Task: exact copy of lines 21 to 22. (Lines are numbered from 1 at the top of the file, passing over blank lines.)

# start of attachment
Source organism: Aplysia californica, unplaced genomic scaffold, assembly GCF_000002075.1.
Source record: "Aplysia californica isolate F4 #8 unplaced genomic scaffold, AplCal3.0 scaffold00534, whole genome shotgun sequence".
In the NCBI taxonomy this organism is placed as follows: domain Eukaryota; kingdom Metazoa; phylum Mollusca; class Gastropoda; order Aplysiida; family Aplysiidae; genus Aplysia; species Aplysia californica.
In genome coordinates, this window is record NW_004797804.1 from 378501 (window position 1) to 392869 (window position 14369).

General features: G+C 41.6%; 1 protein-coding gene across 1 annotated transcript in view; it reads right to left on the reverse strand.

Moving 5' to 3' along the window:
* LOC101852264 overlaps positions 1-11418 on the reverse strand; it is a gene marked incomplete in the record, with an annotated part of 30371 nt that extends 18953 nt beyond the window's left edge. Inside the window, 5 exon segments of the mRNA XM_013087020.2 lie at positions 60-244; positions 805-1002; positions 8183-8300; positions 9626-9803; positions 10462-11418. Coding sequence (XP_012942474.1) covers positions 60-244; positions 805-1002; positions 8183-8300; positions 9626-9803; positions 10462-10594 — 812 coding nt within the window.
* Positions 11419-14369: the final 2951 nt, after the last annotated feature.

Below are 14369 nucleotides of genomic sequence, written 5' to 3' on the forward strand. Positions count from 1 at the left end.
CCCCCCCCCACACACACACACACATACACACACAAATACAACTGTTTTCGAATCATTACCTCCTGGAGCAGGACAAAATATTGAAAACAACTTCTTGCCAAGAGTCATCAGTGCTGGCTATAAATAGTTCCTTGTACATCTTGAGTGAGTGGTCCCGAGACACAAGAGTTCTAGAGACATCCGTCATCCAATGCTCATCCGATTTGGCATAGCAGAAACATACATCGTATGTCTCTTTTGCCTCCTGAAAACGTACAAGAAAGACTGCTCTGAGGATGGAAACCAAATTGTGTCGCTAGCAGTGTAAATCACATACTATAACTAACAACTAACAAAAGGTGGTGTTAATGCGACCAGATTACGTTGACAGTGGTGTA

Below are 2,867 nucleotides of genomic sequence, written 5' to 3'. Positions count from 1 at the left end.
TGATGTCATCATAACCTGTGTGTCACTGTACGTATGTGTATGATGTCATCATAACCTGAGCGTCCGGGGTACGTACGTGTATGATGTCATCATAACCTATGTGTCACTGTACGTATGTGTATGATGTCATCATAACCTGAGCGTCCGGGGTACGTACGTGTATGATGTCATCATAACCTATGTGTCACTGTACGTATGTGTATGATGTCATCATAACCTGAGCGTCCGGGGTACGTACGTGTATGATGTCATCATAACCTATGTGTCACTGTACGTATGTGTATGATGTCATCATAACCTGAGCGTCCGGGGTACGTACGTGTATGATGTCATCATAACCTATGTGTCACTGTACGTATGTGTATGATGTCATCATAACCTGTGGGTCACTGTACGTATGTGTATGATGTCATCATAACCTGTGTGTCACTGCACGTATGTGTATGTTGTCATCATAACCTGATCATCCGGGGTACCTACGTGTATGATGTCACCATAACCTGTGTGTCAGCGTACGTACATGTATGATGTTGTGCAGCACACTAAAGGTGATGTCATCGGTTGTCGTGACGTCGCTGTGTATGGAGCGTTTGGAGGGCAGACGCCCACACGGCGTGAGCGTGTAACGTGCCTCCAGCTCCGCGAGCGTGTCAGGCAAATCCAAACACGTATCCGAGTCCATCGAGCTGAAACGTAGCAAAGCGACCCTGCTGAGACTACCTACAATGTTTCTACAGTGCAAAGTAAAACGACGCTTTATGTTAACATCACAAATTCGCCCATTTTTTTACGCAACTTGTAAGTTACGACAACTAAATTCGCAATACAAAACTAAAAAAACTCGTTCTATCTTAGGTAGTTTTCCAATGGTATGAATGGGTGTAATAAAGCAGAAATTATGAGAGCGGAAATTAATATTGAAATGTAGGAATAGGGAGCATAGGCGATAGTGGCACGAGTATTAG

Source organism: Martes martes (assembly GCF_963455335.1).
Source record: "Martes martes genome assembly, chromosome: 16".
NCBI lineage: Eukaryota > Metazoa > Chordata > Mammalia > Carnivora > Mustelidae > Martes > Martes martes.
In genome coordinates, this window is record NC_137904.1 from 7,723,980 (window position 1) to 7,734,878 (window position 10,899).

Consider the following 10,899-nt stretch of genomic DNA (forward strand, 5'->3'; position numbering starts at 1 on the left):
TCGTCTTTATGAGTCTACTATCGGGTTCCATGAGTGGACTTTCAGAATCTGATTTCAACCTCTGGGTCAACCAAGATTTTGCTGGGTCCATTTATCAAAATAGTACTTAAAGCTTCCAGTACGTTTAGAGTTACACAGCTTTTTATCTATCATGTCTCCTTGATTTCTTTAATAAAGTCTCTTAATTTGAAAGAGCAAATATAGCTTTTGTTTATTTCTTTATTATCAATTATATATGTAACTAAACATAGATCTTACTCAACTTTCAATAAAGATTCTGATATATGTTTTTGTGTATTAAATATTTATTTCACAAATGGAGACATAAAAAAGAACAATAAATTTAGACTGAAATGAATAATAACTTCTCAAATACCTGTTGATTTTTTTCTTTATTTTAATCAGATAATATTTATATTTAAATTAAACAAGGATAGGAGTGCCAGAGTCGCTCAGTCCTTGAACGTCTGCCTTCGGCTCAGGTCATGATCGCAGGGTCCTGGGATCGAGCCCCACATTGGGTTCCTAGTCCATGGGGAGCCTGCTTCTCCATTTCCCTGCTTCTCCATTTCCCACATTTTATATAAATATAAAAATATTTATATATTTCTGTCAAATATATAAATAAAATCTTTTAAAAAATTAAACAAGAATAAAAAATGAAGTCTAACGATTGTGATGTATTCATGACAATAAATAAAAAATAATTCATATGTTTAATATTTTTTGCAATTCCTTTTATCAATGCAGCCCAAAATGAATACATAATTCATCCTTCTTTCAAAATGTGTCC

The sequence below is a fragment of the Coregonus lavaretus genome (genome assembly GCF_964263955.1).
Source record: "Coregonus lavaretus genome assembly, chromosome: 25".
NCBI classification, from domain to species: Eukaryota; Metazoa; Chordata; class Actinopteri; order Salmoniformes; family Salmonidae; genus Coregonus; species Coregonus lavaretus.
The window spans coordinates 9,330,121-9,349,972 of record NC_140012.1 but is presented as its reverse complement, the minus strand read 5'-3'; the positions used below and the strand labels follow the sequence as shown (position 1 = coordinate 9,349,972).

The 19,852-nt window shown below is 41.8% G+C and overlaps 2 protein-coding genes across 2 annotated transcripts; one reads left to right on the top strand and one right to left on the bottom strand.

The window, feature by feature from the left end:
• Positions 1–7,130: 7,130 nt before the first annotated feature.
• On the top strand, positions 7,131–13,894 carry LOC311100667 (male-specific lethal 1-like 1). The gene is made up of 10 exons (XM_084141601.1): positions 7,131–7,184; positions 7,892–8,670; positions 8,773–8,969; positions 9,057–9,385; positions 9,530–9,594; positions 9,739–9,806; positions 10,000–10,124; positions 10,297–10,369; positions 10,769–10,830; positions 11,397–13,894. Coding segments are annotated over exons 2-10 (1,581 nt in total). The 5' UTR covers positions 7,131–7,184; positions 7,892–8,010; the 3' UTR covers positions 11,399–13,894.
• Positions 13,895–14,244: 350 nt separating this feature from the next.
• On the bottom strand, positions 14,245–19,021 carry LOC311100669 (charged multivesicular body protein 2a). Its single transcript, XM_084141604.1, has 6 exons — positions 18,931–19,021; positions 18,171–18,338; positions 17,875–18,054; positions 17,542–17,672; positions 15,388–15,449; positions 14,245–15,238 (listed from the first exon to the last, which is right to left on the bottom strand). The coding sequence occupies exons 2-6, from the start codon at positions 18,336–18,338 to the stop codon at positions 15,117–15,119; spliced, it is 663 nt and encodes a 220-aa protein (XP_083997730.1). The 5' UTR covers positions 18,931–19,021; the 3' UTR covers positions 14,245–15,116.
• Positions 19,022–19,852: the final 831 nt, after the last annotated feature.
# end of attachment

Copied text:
NCBI classification, from domain to species: Eukaryota; Metazoa; Chordata; class Actinopteri; order Salmoniformes; family Salmonidae; genus Coregonus; species Coregonus lavaretus.
The window spans coordinates 9,330,121-9,349,972 of record NC_140012.1 but is presented as its reverse complement, the minus strand read 5'-3'; the positions used below and the strand labels follow the sequence as shown (position 1 = coordinate 9,349,972).